appstoryStudents and faculty share concern over the obsession with smartphones

by Molly Quinn, ’15

It begins with a simple ‘slide to unlock,’ instantly followed by the rapid entering of a four-digit passcode so engraved in memory that it comes as second nature. A countless stream of Instagram pictures, Tweets and Snapchats overtake the iPhone’s screen, and soon hours upon hours are wasted on the device.

With the recent release of the iPhone 6 on Sept. 9, there is an increasing concern over the effect of smartphone dependency on time management and communication skills of teenagers.

Freshman Mary Jeffers, a self-proclaimed smartphone addict, said she often uses her phone as a form of procrastination—constantly checking and refreshing her phone for updates.

“I [feel like I] am on my phone 24 hours a day,” Jeffers said. “But really, I probably am looking at my phone a good four to five hours a day since school started, and if it were still summer it would probably be closer to six or seven hours.”

However, Jeffers is not alone in her addiction. According to a 2013 study of eight to 18-year-olds conducted by the Kaiser Family Foundation, a U.S.-based non-profit private operating foundation, today’s teenagers spend more than 7 1/2 hours a day social networking and surfing the web on their mobile devices.

The dependency on smartphones is continually increasing as greater numbers of people begin to dispose of their CDs, paper street maps, address books and hand-held cameras—because “there’s an app for that.”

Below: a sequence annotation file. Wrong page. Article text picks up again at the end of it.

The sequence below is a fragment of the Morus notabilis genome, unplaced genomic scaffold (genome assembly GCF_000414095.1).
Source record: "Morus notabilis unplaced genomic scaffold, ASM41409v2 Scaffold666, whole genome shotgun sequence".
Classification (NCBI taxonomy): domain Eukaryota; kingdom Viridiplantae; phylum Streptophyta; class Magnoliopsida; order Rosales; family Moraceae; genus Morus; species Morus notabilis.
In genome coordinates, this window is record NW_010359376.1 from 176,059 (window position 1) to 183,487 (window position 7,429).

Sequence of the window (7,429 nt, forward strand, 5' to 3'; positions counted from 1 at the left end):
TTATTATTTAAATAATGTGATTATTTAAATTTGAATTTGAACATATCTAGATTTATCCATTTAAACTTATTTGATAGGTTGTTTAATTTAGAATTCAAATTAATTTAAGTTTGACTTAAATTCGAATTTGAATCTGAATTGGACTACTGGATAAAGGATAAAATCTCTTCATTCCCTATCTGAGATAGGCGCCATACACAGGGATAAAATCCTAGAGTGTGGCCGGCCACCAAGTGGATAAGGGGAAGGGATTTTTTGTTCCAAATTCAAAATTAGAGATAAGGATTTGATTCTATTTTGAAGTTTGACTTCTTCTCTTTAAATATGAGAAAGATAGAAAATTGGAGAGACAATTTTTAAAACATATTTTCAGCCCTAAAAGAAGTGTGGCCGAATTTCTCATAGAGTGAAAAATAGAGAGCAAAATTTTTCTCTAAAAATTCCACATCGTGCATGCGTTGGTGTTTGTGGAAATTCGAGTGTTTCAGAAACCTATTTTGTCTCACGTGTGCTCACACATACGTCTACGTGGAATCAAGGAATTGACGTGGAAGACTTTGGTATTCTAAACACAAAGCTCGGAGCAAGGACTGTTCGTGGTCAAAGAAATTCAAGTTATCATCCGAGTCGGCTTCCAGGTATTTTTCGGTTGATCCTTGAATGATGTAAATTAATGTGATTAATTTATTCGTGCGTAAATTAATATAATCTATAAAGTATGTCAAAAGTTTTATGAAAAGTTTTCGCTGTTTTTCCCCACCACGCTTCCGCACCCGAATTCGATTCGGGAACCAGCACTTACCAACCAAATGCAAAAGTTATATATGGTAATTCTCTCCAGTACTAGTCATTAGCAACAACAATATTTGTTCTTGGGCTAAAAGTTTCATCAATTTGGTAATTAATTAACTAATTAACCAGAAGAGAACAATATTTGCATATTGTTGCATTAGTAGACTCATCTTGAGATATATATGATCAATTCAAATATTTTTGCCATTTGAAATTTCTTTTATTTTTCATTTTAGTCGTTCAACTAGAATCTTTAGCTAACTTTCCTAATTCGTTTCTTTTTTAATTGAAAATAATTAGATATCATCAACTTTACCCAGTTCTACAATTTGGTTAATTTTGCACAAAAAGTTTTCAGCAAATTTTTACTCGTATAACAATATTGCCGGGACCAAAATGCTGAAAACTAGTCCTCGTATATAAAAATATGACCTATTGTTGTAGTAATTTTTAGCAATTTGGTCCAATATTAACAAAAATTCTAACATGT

According to Apple’s Worldwide Developer’s Conference, there are now roughly 1.2 million applications available on the App Store, which has lead to an unprecedented consolidation of technology into one handheld device.

That number has more than tripled in just the past few years, and the desire to have the latest applications for smartphones in itself can be a time-consuming adventure—searching for, downloading and then “mastering” the game or application.

“I use Twitter, Instagram and Snapchat daily,” Jeffers said. “I could not function without social media [applications]— I love staying connected and up-to-date on all the latests posts from my friends.”

Senior Audrey Berger believes that the growing obsession with smartphones has proved detrimental to communication skills of the current generation, as teenagers often become too comfortable communicating through text messages.

“People struggle with face-to-face interaction because they are so used to hiding behind the screens of their phones,” Berger said. “Texting someone is a lot easier than in-person confrontation.”

UAHS counselor Mary Anne Nyeste agrees that although smartphones do have many helpful uses, she has still noticed a deterioration in social skills among many UAHS students.

“My only issue [with smartphones] is that we must not be looking at any screen when we have the opportunity to communicate one-on-one with a person,” Nyeste said. “Nothing matters more than eye contact.”

In fact, pretending to use cell phones to avoid eye contact is a developing tactic in American society. According to a study by the Pew Internet & American Life Project, a non-profit research organization, over 30 percent of individuals between the ages of 17 to 25 have used smartphones as an excuse to avoid talking to someone.

“We all love our iPhones! We are all app-dependent,” Nyeste said. “[But] we still must keep our interpersonal skills our main priority.”

Image caption: A student scrolls down her Twitter homepage, reading recent Tweets posted by the accounts she follows.  Along with Twitter, there are approximately 1.2 million apps in the App Store that keep teenagers occupied on a daily basis.

Photo illustration by Katherine Wilburn